TTY to Videophones: A Retrospective


By Lorna Irwin, Idaho Hands & Voices

I’m near the end of my third decade raising a deaf kid.

To be sure, she’s done most of the raising for herself in recent years, but once a mother, always a mother. It’s been rewarding for me to continue to be in contact with families beginning this journey, and I often find myself reflecting on how much some things have changed (and how much others have not!) 

...Conversations between the two of us in the past were not entirely satisfactory.  I felt strange talking to my own daughter through an interpreter.  Oh, it’s nice to be able to call her from a cell phone and let her know I’ve arrived at the airport, or was running late on the freeway, but for our longer conversations I decided I wanted a direct connection. So, I bought a videophone myself...

When we found out early in 1982 that our 15 month old daughter Mavis was deaf, we felt very fortunate that we were able to confirm her hearing loss and get a rough idea of its severity by driving six hours to the nearest ABR in a neighboring state. The audiologist got only a partial response in one ear at the very highest decibel level tested; an indication that we had a lot to learn and much to do in the months and years that lay ahead.

At the very beginning, technology had provided us with an answer that would have been difficult to get ten years earlier in a child as young as Mavis. In fact, it would someday be possible to screen all infants for hearing loss, just as they were screened for certain metabolic disorders.  What a great idea! Mavis had no risk factors for hearing loss, so only her parents’ worries led to her hearing being tested as early as it had. How wonderful it would have been to have known that we had a deaf child soon after she was born—as it was, we were playing a frantic game of catch-up when it came to communication and language development.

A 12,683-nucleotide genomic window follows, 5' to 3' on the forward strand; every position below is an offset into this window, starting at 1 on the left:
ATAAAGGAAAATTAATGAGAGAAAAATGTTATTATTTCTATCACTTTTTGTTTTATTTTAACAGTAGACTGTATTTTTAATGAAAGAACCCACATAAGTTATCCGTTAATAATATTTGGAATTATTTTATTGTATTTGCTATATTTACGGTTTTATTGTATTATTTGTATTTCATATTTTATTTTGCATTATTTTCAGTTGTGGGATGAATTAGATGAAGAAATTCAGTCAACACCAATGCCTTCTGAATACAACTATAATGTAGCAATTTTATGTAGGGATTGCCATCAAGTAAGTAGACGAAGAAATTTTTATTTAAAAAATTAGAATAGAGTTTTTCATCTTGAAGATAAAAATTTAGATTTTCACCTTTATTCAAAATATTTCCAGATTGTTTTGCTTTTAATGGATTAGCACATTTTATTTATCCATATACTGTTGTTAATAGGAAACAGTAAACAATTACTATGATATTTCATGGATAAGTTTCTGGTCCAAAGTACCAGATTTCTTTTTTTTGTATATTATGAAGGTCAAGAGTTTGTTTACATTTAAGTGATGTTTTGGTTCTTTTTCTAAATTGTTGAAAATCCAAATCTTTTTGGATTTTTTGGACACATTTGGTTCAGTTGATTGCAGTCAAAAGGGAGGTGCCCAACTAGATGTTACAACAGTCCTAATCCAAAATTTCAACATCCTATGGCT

We soon found out that there were great technological toys that would eventually make her life as a deaf person easier. Some worked better than others. The only way to give her access to sound was a hearing aid (her first was a body-style aid with a box worn in a carrier over her clothes with wires that ran to two clunky receivers attached to earmolds) which didn’t do much more than let her know that someone was talking, provided there wasn’t much background noise.  

Visual means of communication proved a good fit for our situation, and we realized early that written language would provide a bridge that would allow her to communicate with most hearing people and access information about the world. We bought a closed-caption decoder (a large box sold separately and costing nearly as much as the television to which it was attached) and a TTY before she even started to learn to read. Not every television program was captioned, since it was up to the producers to do so. The only telephone relay was a “message center” funded by a non-profit that would pass on messages left by deaf callers. Hours were limited, and the group always seemed to be running out of money.